It’s a frigid weekday afternoon in early February, less
than three weeks after the publication of Leah Stewart’s fourth novel, The History of Us,
a Cincinnati-set coming-of-age tale marked by psychological insight, a
sneakily addictive narrative thrust and a deft use of dialogue.
Published to wide acclaim in early January, the affecting Y
is a novel of myriad pleasures, the most obvious being Celona’s
sensitive, psychologically complex conception of Shannon, a character
who refuses to leave one’s consciousness.
This Valentine’s Day we’re not going to try to
define love. But CityBeat’s 2013 Love
List will introduce you, in a strictly platonic way, to nine “hot”
locals in various service, creative and philanthropic industries who
have turned their passions into successful careers.
“From as early as I can remember I wanted
to be a hairstylist,” says Jessie Hoffman, owner/stylist at Parlour
salon. “I always had my hands on hair — cutting my dolls’ hair very
early on and foiling and hacking at brave friends’ locks in high
spending several months cooped up inside, immobilized, recovering from a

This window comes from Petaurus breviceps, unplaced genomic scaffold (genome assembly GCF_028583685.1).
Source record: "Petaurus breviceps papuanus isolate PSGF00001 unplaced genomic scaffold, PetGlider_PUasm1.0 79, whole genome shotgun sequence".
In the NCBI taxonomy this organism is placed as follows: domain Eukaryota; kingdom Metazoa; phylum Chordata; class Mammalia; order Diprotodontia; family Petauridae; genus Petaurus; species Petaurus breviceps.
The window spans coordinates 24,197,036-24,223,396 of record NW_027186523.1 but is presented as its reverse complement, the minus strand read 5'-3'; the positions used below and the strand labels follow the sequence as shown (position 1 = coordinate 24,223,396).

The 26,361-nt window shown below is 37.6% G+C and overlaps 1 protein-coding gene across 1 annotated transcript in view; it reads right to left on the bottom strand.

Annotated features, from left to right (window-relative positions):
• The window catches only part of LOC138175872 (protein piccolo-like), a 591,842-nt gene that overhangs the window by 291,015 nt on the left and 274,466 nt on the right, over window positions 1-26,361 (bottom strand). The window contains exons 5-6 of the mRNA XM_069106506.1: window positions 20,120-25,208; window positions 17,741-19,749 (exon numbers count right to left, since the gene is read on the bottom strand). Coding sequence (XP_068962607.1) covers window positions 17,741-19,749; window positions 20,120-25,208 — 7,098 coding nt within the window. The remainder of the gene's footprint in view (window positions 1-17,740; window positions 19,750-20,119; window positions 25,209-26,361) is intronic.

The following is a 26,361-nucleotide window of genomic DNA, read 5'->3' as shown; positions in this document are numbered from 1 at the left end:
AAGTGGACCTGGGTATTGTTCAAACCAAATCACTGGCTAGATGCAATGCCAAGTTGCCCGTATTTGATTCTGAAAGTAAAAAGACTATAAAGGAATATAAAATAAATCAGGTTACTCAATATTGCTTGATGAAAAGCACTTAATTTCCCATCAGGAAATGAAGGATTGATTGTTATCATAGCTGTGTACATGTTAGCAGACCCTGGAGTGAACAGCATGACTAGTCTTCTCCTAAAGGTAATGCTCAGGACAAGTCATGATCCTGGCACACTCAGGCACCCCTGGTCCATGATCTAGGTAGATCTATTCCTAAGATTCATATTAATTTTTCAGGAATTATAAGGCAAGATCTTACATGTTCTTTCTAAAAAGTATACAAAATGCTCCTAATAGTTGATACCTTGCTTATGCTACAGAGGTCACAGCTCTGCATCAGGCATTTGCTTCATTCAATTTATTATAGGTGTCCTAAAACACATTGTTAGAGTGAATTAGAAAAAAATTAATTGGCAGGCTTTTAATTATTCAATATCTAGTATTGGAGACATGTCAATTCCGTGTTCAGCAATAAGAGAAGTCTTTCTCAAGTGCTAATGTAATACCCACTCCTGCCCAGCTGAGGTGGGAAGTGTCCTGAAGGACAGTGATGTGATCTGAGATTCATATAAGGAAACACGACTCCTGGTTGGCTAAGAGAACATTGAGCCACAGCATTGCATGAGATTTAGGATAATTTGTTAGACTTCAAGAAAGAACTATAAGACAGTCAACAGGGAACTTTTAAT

back injury sustained during a car accident, Abby Artemisia had a
realization: “I realized how vital nature is to my life, how much I
missed it and how precious every moment is. … I realized I’d never be
happy working inside and had to do something that fulfilled me.”
Eventually outgrowing his home-based business, Snell launched We Have
Become Vikings, an OTR-based creative agency that does everything from
motion graphics and illustration to branding, with one of his best buds,
Libby Hunter was used to seeing interactions between
different social, economic and age groups. But after witnessing a
particularly upsetting altercation where local youths began throwing
rocks at a disabled client who was moving into a renovated property,
Hunter took action and flipped the script.
Chris Sutton, owner and creative director
of Noble Denim, didn’t go to school for fashion or business. In fact,
he studied theology. But he always liked clothes and always liked
working with his hands.
A music scene is only as good as its new artists. This Friday at Bogart’s in Corryville,
the Cincinnati Entertainment Awards’ first New Music Showcase takes
place, featuring CEA nominees Heavy Hinges, Public, The Natives, Ohio
Knife, DAAP Girls and Jeremy Pinnell and the 55s.
Most Cincinnatians have only known two
sheriffs during their lifetime, and for a majority — almost 30 years —
that sheriff was Simon Leis. Leis retired as Hamilton County’s top cop in 2012 after 25 years. He’ll be succeeded by Democrat Jim Neil on Jan. 4 — the first time in more than 36 years that a Democrat has held the office.